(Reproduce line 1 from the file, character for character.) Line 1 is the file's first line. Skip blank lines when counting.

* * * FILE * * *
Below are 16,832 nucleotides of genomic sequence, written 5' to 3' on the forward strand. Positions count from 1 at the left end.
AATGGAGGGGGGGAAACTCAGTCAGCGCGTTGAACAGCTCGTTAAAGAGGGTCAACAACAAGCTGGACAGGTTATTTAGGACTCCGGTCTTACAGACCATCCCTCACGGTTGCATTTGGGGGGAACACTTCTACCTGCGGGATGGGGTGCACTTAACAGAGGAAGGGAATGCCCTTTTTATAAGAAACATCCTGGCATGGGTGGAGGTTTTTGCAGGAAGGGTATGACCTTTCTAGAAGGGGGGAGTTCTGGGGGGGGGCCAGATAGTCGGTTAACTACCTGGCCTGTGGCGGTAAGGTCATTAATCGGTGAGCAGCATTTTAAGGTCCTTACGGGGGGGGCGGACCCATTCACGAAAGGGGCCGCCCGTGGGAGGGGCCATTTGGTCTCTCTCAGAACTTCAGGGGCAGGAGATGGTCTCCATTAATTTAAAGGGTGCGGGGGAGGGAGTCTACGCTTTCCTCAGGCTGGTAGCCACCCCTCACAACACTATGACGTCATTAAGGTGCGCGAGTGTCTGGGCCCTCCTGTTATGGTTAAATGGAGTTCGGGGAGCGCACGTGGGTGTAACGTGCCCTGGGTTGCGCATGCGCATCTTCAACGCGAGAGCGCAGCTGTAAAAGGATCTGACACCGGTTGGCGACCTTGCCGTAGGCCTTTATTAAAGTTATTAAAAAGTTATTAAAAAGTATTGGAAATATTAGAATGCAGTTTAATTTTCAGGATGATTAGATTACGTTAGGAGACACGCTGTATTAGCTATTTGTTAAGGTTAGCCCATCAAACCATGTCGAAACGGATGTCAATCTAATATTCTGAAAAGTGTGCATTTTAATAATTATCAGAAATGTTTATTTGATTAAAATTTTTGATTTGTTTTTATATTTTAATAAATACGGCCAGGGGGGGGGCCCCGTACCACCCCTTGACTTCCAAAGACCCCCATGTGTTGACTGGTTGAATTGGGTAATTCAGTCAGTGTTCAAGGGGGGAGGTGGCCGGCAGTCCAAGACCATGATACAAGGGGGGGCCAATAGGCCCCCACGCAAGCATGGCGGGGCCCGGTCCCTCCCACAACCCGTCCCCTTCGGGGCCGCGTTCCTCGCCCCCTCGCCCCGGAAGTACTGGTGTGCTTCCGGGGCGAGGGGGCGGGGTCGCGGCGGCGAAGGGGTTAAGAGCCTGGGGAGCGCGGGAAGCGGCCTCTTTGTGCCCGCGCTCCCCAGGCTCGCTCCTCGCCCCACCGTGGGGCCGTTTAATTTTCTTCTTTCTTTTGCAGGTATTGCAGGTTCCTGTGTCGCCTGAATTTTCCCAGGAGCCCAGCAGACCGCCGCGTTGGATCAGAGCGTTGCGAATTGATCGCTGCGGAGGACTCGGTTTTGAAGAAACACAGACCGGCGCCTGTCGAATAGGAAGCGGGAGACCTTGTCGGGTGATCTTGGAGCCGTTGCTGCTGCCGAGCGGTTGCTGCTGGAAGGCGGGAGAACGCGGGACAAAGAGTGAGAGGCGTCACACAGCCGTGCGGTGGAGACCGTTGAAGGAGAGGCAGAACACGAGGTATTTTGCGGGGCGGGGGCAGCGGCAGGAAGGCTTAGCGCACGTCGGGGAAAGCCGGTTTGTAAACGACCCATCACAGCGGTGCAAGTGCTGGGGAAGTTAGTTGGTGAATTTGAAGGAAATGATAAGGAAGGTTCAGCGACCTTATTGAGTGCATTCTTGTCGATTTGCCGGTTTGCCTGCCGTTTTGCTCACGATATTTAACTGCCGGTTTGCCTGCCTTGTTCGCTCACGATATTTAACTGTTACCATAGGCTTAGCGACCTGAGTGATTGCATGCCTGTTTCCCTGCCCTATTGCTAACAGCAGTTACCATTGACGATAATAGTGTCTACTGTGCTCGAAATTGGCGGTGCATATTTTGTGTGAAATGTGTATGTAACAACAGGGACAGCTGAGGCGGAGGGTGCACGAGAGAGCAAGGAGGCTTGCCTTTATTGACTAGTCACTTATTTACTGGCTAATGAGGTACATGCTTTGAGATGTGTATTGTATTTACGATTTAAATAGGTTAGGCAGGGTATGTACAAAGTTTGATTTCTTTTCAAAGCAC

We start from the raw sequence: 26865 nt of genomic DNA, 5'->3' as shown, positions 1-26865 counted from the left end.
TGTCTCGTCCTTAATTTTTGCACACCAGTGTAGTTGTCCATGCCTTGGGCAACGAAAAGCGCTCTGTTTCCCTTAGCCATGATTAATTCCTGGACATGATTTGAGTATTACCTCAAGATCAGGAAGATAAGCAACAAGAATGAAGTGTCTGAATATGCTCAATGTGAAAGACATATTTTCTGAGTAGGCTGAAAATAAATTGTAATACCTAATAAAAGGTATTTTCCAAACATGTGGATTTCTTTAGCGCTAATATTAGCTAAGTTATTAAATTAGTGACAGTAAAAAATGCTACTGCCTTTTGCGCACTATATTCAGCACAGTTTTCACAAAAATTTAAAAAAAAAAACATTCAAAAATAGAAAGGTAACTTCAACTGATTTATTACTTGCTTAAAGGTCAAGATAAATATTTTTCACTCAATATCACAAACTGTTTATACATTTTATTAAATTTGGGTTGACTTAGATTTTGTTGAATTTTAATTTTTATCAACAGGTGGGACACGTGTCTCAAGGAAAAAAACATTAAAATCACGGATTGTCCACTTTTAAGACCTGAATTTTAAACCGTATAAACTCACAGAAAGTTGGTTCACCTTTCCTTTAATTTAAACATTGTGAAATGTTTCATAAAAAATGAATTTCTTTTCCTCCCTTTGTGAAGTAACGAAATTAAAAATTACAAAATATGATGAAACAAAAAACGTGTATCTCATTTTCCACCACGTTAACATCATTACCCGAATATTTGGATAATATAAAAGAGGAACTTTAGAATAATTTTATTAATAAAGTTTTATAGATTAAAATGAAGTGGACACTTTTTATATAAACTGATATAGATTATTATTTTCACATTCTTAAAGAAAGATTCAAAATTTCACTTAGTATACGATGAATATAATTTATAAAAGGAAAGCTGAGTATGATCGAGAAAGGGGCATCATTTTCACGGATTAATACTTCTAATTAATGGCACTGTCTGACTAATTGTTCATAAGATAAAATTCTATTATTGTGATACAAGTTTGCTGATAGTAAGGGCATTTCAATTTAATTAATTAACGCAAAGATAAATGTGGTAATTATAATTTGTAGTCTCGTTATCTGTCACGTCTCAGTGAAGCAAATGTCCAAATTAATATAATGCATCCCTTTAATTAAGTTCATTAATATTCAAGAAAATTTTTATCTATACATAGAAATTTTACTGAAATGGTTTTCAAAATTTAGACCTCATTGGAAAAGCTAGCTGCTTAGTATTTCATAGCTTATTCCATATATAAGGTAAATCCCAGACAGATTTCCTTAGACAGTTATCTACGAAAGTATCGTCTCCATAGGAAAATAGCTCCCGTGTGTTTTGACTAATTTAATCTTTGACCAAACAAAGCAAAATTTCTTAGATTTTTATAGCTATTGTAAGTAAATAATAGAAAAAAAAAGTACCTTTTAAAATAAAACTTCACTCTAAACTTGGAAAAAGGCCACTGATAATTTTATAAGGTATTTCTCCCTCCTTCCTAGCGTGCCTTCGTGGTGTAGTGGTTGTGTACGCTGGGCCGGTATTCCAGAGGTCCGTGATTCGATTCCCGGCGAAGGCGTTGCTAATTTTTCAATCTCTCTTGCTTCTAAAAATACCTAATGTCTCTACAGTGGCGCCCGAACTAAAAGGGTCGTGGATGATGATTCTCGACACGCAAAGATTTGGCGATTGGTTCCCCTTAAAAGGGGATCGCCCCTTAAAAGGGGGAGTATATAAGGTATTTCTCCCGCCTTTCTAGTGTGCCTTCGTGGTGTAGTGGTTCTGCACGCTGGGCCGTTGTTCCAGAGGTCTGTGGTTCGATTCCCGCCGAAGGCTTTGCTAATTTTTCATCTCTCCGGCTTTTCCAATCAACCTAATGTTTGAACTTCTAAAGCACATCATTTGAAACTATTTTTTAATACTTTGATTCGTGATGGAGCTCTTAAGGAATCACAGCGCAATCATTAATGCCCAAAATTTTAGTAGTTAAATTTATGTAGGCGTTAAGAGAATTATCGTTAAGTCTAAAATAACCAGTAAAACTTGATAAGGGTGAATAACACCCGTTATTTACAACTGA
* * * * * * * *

Below are 16,832 nucleotides of genomic sequence, written 5' to 3' on the forward strand. Positions count from 1 at the left end.